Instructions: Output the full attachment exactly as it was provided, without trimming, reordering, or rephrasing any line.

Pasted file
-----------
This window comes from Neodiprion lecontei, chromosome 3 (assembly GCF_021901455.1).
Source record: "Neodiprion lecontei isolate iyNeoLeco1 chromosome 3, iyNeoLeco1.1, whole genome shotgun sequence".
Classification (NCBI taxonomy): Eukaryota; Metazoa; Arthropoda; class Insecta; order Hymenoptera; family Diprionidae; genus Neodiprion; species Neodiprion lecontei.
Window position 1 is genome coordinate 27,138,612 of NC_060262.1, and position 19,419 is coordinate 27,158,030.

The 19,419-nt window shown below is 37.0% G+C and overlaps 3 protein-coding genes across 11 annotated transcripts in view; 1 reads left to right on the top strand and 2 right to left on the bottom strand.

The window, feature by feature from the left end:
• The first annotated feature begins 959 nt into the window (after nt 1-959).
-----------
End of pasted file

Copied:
This window comes from Neodiprion lecontei, chromosome 3 (assembly GCF_021901455.1).
Source record: "Neodiprion lecontei isolate iyNeoLeco1 chromosome 3, iyNeoLeco1.1, whole genome shotgun sequence".
Classification (NCBI taxonomy): Eukaryota; Metazoa; Arthropoda; class Insecta; order Hymenoptera; family Diprionidae; genus Neodiprion; species Neodiprion lecontei.
Window position 1 is genome coordinate 27,138,612 of NC_060262.1, and position 19,419 is coordinate 27,158,030.

The 19,419-nt window shown below is 37.0% G+C and overlaps 3 protein-coding genes across 11 annotated transcripts in view; 1 reads left to right on the top strand and 2 right to left on the bottom strand.

The window, feature by feature from the left end:
• The first annotated feature begins 959 nt into the window (after nt 1-959).